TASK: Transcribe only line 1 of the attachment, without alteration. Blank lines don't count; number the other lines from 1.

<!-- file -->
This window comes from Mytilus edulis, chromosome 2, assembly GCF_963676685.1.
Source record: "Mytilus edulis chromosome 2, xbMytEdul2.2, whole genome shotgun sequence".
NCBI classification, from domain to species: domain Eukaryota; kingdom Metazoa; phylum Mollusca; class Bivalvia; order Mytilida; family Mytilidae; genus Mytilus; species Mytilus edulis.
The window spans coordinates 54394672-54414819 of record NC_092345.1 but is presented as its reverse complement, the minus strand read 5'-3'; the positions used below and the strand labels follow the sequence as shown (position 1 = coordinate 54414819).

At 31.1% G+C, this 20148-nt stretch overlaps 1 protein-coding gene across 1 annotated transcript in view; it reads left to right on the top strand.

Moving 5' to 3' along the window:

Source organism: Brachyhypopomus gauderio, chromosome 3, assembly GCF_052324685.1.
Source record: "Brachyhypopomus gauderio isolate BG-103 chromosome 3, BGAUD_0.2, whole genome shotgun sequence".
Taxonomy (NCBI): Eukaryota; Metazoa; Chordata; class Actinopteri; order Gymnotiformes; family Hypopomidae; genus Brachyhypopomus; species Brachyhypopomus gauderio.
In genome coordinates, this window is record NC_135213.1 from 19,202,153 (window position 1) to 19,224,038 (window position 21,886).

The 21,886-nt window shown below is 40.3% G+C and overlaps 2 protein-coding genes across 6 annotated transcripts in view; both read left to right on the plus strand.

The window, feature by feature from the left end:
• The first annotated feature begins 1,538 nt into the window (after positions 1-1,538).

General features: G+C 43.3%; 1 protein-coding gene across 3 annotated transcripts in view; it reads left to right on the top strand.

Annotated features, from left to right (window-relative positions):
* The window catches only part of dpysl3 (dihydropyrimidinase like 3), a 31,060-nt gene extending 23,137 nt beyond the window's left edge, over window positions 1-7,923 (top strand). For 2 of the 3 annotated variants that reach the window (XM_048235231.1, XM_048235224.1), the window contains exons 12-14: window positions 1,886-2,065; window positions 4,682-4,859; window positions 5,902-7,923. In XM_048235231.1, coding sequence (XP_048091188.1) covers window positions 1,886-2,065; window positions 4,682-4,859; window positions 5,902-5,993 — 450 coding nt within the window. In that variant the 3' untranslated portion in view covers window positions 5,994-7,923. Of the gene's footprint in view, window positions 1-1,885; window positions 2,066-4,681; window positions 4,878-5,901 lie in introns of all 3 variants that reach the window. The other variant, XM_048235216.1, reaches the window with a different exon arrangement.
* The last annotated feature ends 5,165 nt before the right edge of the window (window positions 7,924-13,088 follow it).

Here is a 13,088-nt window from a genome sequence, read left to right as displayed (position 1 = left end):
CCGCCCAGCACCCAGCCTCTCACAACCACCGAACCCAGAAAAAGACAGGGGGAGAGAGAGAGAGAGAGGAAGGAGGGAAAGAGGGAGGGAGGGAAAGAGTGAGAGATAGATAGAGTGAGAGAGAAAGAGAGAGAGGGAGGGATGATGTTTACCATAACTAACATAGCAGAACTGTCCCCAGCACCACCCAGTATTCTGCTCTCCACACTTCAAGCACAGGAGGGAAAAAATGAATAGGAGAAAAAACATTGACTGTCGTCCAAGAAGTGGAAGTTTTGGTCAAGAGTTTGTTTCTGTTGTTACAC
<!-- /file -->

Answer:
This window comes from Mytilus edulis, chromosome 2, assembly GCF_963676685.1.